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Cuban Missile Crisis: Why Cuba Was An Obsession For US Covert Operators

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The question of America’s intentions in Cuba may sound simple, yet the answers are not. The essay will attempt to make the reader understand why America spent decades trying to intervene in Cuba and overthrow the Castro government. Numerous American presidents launched covert operations in Cuba to destabilize the government and failed. Using the available literature on the history of Cuba, the business and industries, the rise of Castro, the Bay of Pigs, and the Cuban Missile Crisis, the essay lists the reasons explaining why American intelligence was obsessed with Cuba.

The first section of the essay is about the role of businessmen and other interest groups that had a monumental stake in Cuba, who worked with the CIA to achieve their goals, and how American business was negatively affected by the reforms undertaken by the Cuban government. The second section of the essay is about the threat of communism spreading in Latin America. The third section is about Castro turning to communism and the Soviet Union. The fourth section is about the Kennedys’ obsession with Cuba relating to the Bay of Pigs and the Cuban missile crisis. The fifth section talks about the counterrevolutionaries.

Business in Cuba

The purpose of the Central Intelligence Agency was to undertake the dirty work of American foreign policy. When the US government decided to topple Castro’s government, this task was handed over to the CIA. The Central Intelligence Agency from inception was well connected to business and corporate interests in America, most of which originated from Texas at that point in time (Mellen, 2016). Various actors in Washington had stake in Cuba, like the US ambassador to Brazil and Peru, who owned a gas company in Havana. He was closely associated with executives working at United Fruit Company, who also had stake in Cuba. To understand the extent of penetration of American businesses in Cuba, this essay explores some figures. President Kennedy once remarked that US companies owned 40% of Cuban sugar lands. American investments in public utilities in Cuba was $316 million in 1956, which comprised 90% of stake in public utilities. American capital controlled 50% of the stake in public service railways in Cuba and American banks had 25% of bank deposits. FDI from America totalled $850 million (Smith, 1960). Fulgencio Batista was the President of Cuba from 1940 to 1945 and 1952 to 1959 during which period he was backed by the US. He represented stability to American interests despite engaging in nationalistic rhetoric and the United States supplied arms and advisors to Batista, especially to crush the rebellion. To secure their business interests in Cuba, it was necessary to maintain internal stability.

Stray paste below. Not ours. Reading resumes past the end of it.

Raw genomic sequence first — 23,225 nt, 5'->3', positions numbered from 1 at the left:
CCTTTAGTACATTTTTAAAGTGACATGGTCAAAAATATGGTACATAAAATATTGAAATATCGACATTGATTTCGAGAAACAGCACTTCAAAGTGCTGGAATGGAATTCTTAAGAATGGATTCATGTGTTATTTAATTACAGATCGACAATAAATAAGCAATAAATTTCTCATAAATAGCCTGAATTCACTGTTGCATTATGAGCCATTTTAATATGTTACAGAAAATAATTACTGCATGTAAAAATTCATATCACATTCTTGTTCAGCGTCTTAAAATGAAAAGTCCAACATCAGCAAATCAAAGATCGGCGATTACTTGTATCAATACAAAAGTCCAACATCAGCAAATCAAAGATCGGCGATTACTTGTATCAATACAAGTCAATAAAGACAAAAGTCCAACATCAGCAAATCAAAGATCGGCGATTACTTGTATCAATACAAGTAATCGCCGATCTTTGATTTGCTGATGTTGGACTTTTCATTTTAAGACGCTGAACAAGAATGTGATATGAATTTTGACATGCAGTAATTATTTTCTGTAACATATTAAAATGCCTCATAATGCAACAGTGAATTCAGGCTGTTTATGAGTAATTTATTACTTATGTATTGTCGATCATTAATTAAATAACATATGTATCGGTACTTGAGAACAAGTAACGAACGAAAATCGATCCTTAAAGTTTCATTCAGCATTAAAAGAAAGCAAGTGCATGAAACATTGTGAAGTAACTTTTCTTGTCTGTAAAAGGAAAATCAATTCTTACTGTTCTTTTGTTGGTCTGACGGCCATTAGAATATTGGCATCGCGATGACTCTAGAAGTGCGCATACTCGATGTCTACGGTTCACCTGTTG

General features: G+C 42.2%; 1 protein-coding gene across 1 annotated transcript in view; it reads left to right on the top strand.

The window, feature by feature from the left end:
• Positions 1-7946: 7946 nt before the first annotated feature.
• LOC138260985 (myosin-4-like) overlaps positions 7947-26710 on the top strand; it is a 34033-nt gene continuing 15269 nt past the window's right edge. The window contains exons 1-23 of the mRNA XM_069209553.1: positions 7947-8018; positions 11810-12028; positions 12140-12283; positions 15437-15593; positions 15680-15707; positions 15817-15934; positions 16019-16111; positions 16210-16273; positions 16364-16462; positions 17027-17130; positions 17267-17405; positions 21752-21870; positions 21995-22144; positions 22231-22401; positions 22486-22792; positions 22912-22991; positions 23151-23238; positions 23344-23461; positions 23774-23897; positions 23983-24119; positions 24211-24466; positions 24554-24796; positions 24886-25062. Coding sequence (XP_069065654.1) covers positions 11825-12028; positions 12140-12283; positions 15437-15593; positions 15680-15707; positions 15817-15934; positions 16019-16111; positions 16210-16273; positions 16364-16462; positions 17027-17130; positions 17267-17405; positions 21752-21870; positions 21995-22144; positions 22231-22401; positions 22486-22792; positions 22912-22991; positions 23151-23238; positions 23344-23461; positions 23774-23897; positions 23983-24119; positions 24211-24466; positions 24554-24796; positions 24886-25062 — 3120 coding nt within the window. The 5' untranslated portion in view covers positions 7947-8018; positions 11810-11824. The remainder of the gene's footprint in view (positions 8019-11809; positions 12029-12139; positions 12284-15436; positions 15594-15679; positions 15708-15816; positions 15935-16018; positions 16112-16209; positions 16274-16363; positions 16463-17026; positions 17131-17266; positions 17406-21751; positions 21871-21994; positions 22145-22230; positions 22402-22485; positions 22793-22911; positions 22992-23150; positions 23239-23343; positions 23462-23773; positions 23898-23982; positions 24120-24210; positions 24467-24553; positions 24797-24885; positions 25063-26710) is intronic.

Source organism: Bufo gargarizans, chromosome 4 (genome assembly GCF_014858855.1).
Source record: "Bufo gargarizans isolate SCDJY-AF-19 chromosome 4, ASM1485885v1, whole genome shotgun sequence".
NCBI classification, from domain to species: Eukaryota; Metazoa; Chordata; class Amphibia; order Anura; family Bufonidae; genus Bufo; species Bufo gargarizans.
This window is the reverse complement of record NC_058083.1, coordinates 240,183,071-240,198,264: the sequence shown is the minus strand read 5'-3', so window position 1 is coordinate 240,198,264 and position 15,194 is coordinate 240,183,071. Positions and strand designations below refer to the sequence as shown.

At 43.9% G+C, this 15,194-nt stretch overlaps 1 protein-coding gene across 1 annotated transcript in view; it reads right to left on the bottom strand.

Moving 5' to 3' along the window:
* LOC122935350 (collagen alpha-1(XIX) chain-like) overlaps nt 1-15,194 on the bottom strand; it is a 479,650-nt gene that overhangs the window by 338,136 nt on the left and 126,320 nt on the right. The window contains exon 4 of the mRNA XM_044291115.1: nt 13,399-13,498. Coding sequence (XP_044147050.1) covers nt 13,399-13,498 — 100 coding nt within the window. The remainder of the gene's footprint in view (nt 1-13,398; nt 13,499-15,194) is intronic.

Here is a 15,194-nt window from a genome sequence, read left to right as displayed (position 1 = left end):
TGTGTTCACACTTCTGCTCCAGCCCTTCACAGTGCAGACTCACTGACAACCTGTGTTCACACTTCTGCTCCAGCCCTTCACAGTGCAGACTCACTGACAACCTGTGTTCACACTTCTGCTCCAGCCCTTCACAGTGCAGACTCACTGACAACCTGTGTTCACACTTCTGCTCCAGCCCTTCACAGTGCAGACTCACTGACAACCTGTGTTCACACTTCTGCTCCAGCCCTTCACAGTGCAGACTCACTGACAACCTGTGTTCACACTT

Most of Cuba was under the influence of the “Sugar King” and the American market. American-owned industries received nearly 40% of the profit from the sugar industry. Landholding patterns continued from colonial times in rural areas. A minority of the population owned and controlled most of the resources and part of this minority were American citizens. This contributed to a sense of resentment among the Cubans, as many were suffering in extreme poverty. Castro’s ascendance in this environment is not surprising. Castro was not like the typical leaders in Latin America at that time. He built hospitals, hundreds of miles of highways, schools, etc. Large cities in Cuba were cleaned up and Havana was safer than it was a few years before Castro came to power. The particularly problematic part for America was the proposed land reforms, which were not taken seriously at first by American businessmen. In June 1959, it became apparent that Castro was determined to make Cuba lesser and lesser reliant on the United States. In the first wave of reforms, “interventors” were installed by the Cuban government to supervise American-owned companies (Smith, 1960). In October 1958, a meeting was conducted at the State Department regarding the Cuban political situation and consequences for American interests. Some of the people in attendance included representatives from Lone Star Cement, Freeport Sulphur, United Fruit Company, etc. Freeport was working on a $119 million nickel-cobalt project in Cuba. In exchange for overthrowing the Cuban government, they offered to support Nixon in his upcoming election (Escalante, 2004). Corporate interests that were present in a meeting with the FBI in 1958 included King Ranch, The Texas Company, Chase Manhattan Bank, Manati Sugar Company, among many others. This was the extent to which American businesses had penetrated Cuba. They would find unlikely allies in the Mafia, whose large prostitution and gambling rings had come to a halt following the revolution. Certain businessmen who were worried about communism in the Castro movement raised their concerns, but the State Department seemed unperturbed at that point in time. The CIA, however, seemed willing to act against Castro (Mellen, 2016, p. 92). Satellite King Ranches were joint ventures spread out in Latin America and other parts of the world. Robert. J. Kleberg, Jr. was the president of King Ranch, the largest private ranch in America. He was also on friendly terms with the highest levels of authority within the CIA. Becerra in Cuba was the satellite ranch that was the most important in the eyes of Kleberg. When Fidel Castro expropriated Becerra, Kleberg stood to lose all his investment and contacted the CIA to find out what measures were being undertaken (Mellen, 2016, p. 9). Many of the properties Castro confiscated in Cuba were US-owned properties. A segment of the 33,500-acre King Ranch was expropriated and 30,000 acres of United Fruit Company’s land had been “intervened”. It was determined by the State department that American-owned property expropriated was worth $5 to $6 million. Batista was put under trial, to which the Cuban people clamored for justice for his crimes (Smith, 1960).